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Exploring Earth From Space: Kourou – Home to Europe’s Spaceport in French Guiana [Video]

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Kourou French Guiana 777x583 1 - Exploring Earth From Space: Kourou – Home to Europe’s Spaceport in French Guiana [Video]

Ahead of the upcoming Ariane 5 launch of the James Webb Space Telescope, the Copernicus Sentinel-2 mission takes us over Kourou – home to Europe’s Spaceport in French Guiana, an overseas department of France. Located around 60 km northwest of the French Guianese capital Cayenne, Kourou is a coastal town in the north-central part of the country and is visible in the lower right of the image. The town lies at the estuary of the Kourou River which, after its journey of 144 km, empties into the Atlantic Ocean. Its muddy waters appear brown most likely due to sediments picked up from the surrounding forest. Credit: Contains modified Copernicus Sentinel data (2020), processed by ESA, CC BY-SA 3.0 IGO

Ahead of the upcoming Ariane 5 launch of the James Webb Space Telescope, the Copernicus Sentinel-2 mission takes us over Kourou – home to Europe’s Spaceport in French Guiana, an overseas department of France.

Located around 60 km northwest of the French Guianese capital Cayenne, Kourou is a coastal town in the north-central part of the country and is visible in the lower right of the image. The town lies at the estuary of the Kourou River which, after its journey of 144 km, empties into the Atlantic Ocean. Its muddy waters appear brown most likely due to sediments picked up from the surrounding forest.

Long, white sandy beaches line the town’s ocean coast, while the riverbank and inland area consists mostly of mangrove and dense tropical rainforest. The surrounding area’s economy is largely agricultural, with coffee, cacao, and tropical fruits being grown.

Just northwest of Kourou lies Europe’s Spaceport – chosen as a base from which to launch satellites in 1964 by the French Government, and currently home to ESA-developed rocket families Ariane and Vega.

Europes Spaceport Seen From Space 777x518 1 - Exploring Earth From Space: Kourou – Home to Europe’s Spaceport in French Guiana [Video]

Europe’s Spaceport in French Guiana guarantees independent, reliable access to space for Europe. This launch base and the jungle that surrounds it covers 690 km2. ESA owns the special infrastructure built for the Ariane, Soyuz and Vega rockets, this includes launch vehicle and satellite preparation buildings, launch operation facilities and a plant for making solid propellant and integrating solid rocket motors. Credit: ESA/NASA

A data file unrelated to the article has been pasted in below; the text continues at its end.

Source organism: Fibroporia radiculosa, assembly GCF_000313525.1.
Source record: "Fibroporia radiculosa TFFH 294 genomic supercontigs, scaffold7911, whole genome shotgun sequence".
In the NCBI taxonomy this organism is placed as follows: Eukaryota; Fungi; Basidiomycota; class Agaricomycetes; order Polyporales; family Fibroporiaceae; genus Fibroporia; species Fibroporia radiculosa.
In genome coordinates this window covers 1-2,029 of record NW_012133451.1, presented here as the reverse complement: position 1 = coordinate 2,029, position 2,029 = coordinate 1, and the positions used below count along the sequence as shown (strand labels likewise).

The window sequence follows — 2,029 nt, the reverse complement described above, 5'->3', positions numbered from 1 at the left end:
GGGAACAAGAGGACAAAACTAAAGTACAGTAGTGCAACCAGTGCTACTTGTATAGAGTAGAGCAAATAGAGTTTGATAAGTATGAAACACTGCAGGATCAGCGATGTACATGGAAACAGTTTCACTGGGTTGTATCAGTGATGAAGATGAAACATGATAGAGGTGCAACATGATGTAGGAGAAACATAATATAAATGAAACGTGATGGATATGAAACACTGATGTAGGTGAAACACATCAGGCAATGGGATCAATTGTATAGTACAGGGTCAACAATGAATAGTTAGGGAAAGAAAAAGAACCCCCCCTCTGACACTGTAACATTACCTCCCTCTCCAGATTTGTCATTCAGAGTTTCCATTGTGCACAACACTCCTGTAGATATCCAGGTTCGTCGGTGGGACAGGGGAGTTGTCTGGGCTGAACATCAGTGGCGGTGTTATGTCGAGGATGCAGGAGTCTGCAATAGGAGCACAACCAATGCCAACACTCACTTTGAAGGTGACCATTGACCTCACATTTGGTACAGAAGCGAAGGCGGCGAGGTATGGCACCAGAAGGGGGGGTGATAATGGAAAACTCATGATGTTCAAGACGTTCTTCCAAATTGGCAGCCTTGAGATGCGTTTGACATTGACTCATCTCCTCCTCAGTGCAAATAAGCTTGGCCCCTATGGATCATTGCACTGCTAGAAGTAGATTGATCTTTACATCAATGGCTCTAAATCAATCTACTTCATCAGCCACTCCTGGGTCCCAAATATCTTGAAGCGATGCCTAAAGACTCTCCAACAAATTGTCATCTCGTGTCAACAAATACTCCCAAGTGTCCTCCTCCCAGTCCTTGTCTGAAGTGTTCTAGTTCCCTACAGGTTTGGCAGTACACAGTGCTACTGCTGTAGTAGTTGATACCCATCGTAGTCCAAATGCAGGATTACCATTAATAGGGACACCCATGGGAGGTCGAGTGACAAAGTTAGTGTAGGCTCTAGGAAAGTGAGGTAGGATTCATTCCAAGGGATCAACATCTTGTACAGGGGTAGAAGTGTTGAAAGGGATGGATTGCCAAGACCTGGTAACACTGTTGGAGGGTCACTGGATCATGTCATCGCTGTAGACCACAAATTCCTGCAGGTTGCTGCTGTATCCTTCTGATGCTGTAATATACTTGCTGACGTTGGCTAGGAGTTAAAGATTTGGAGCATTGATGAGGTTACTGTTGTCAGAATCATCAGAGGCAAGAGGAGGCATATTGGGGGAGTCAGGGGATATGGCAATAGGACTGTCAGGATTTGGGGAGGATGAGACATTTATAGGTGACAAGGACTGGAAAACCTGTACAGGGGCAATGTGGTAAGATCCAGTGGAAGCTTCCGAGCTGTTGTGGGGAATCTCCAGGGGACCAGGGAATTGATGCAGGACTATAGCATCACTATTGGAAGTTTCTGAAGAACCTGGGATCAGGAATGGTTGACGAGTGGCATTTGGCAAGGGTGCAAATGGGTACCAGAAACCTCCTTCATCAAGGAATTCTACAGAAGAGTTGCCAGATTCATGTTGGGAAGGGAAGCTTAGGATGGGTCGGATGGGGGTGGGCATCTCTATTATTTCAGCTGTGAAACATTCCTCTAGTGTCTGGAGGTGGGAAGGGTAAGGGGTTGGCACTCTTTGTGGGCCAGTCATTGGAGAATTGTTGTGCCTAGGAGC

As Kourou lies just 500 km north of the equator, it makes it ideally placed for launches into orbit as the rockets gain extra performance thanks to a ‘slingshot effect’ from the speed of Earth’s rotation. In addition, there is no risk of cyclones or earthquakes. This launch base and the jungle that surrounds it covers 690 sq km and protects an abundance of wildlife and plants.

Europes Spaceport Seen From Space Annotated 777x518 1 - Exploring Earth From Space: Kourou – Home to Europe’s Spaceport in French Guiana [Video]

At the center of the picture is the launch complex for Ariane 6, built for ESA by the French space agency, CNES and its partners, it was inaugurated on 28 September 2021. Available in two versions, with either two or four boosters, Ariane 6 will replace Europe’s heavy-lift Ariane 5 to offer more performance and flexibility. ESA’s upcoming Vega-C will use the same launch zone (pictured left) as its Vega predecessor. Credit: ESA/NASA

From here, the largest and most powerful telescope ever launched into space – the James Webb Space Telescope – is scheduled for launch. After liftoff, it will embark on a month-long journey to its destination, around one and a half million kilometers from Earth.

Following the footsteps of the Hubble Space Telescope, Webb is designed to answer questions about the Universe and to make breakthrough discoveries in all fields of astronomy. The telescope will be able to detect infrared light generated by galaxies as they formed more than 13.5 billion years ago, in the aftermath of the Big Bang. Webb will see farther into our origins – from the Universe’s first galaxies, to the birth of stars and planets, to exoplanets.

In the first month after launch, Webb will unfold its sunshield, which is around the size of a tennis court, and deploy its 6.5-meter primary mirror. This will be used to detect the faint light of distant stars and galaxies with a sensitivity of a hundred times greater than that of Hubble.

Webb is a joint project between NASA, ESA and the Canadian Space Agency (CSA).

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